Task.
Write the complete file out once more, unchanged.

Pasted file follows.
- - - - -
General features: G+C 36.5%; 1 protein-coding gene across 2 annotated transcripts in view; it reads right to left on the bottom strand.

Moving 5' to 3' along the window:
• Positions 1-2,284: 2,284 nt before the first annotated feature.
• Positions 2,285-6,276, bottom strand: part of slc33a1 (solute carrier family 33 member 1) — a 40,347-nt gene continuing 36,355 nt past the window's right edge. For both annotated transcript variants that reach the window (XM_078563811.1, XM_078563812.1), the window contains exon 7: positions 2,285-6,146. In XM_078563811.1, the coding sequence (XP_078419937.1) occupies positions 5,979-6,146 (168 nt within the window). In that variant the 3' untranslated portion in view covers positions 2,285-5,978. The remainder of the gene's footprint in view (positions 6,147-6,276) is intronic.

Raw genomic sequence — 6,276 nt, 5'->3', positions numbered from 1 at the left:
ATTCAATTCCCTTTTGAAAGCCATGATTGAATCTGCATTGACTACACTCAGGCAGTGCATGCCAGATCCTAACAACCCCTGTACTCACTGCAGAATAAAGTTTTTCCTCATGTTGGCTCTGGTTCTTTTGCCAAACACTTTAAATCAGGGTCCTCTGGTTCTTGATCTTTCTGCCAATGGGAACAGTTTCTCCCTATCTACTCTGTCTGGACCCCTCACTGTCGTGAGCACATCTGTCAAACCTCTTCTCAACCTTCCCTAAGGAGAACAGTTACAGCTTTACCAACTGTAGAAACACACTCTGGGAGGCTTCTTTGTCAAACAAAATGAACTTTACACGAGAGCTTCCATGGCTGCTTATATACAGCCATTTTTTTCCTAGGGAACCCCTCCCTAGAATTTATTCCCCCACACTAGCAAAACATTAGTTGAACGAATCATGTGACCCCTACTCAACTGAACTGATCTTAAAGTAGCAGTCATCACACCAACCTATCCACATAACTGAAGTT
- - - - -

General features: G+C 36.5%; 1 protein-coding gene across 2 annotated transcripts in view; it reads right to left on the bottom strand.

Moving 5' to 3' along the window:
• Positions 1-2,284: 2,284 nt before the first annotated feature.
• Positions 2,285-6,276, bottom strand: part of slc33a1 (solute carrier family 33 member 1) — a 40,347-nt gene continuing 36,355 nt past the window's right edge. For both annotated transcript variants that reach the window (XM_078563811.1, XM_078563812.1), the window contains exon 7: positions 2,285-6,146. In XM_078563811.1, the coding sequence (XP_078419937.1) occupies positions 5,979-6,146 (168 nt within the window). In that variant the 3' untranslated portion in view covers positions 2,285-5,978. The remainder of the gene's footprint in view (positions 6,147-6,276) is intronic.

Raw genomic sequence — 6,276 nt, 5'->3', positions numbered from 1 at the left:
ATTCAATTCCCTTTTGAAAGCCATGATTGAATCTGCATTGACTACACTCAGGCAGTGCATGCCAGATCCTAACAACCCCTGTACTCACTGCAGAATAAAGTTTTTCCTCATGTTGGCTCTGGTTCTTTTGCCAAACACTTTAAATCAGGGTCCTCTGGTTCTTGATCTTTCTGCCAATGGGAACAGTTTCTCCCTATCTACTCTGTCTGGACCCCTCACTGTCGTGAGCACATCTGTCAAACCTCTTCTCAACCTTCCCTAAGGAGAACAGTTACAGCTTTACCAACTGTAGAAACACACTCTGGGAGGCTTCTTTGTCAAACAAAATGAACTTTACACGAGAGCTTCCATGGCTGCTTATATACAGCCATTTTTTTCCTAGGGAACCCCTCCCTAGAATTTATTCCCCCACACTAGCAAAACATTAGTTGAACGAATCATGTGACCCCTACTCAACTGAACTGATCTTAAAGTAGCAGTCATCACACCAACCTATCCACATAACTGAAGTT